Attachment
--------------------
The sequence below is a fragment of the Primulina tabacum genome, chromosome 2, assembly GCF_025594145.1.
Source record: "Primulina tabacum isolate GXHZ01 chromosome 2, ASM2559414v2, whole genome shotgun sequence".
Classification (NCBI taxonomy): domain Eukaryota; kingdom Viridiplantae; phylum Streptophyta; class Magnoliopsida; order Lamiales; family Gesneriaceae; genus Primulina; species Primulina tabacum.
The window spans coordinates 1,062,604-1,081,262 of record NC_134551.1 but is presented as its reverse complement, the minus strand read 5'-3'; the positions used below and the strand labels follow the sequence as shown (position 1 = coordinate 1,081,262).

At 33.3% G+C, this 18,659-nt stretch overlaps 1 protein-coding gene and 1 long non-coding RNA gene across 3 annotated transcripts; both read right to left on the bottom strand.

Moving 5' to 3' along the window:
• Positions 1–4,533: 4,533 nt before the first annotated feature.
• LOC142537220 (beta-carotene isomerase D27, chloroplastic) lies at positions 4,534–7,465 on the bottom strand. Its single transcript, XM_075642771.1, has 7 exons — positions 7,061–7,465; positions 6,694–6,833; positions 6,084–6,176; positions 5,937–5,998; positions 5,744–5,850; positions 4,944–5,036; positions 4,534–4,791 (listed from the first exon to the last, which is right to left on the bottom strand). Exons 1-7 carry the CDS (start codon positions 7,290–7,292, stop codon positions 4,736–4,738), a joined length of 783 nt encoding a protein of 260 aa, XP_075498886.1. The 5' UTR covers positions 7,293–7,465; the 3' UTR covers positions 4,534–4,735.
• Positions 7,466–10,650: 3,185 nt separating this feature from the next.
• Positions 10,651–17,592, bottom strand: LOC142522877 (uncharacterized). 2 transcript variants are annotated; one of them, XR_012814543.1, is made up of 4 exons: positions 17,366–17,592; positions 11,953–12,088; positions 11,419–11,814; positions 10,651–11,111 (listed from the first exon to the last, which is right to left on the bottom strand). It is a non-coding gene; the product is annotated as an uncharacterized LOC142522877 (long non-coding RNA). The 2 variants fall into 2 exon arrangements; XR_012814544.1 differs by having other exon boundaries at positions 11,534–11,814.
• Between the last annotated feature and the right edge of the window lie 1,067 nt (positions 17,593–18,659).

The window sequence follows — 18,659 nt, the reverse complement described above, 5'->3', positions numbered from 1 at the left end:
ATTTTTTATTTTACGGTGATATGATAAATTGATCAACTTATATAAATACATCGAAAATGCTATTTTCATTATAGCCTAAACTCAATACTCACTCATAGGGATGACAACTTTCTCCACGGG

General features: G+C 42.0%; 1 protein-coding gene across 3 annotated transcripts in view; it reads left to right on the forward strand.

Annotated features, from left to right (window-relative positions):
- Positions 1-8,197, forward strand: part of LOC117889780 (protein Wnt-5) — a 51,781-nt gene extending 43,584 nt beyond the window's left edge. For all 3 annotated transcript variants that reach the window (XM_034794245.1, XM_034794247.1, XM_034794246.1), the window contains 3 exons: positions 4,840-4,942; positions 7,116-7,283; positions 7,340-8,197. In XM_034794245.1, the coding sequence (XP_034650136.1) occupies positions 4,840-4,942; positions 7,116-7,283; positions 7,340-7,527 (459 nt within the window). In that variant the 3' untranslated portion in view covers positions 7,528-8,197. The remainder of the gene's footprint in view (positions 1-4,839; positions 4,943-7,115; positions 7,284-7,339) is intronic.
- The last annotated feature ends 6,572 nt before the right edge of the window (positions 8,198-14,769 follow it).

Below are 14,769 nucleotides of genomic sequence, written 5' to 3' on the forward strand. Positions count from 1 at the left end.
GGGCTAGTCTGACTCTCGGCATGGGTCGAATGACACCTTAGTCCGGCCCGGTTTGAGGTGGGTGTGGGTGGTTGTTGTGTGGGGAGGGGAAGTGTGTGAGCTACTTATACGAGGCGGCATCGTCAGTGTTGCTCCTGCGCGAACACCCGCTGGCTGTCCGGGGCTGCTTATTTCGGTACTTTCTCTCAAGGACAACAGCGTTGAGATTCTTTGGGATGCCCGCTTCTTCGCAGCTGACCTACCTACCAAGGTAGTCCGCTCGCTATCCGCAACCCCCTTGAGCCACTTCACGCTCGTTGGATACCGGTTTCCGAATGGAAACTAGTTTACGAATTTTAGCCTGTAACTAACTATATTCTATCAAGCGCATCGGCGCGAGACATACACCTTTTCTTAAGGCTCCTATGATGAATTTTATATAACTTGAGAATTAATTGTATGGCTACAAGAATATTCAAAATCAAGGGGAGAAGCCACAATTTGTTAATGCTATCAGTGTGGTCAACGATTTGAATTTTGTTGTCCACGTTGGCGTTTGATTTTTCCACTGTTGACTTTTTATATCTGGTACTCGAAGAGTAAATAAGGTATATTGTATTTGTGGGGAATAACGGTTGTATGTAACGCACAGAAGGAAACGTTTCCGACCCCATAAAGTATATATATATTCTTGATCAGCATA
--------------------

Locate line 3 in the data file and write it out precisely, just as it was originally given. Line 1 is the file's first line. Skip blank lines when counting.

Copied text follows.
Classification (NCBI taxonomy): domain Eukaryota; kingdom Viridiplantae; phylum Streptophyta; class Magnoliopsida; order Lamiales; family Gesneriaceae; genus Primulina; species Primulina tabacum.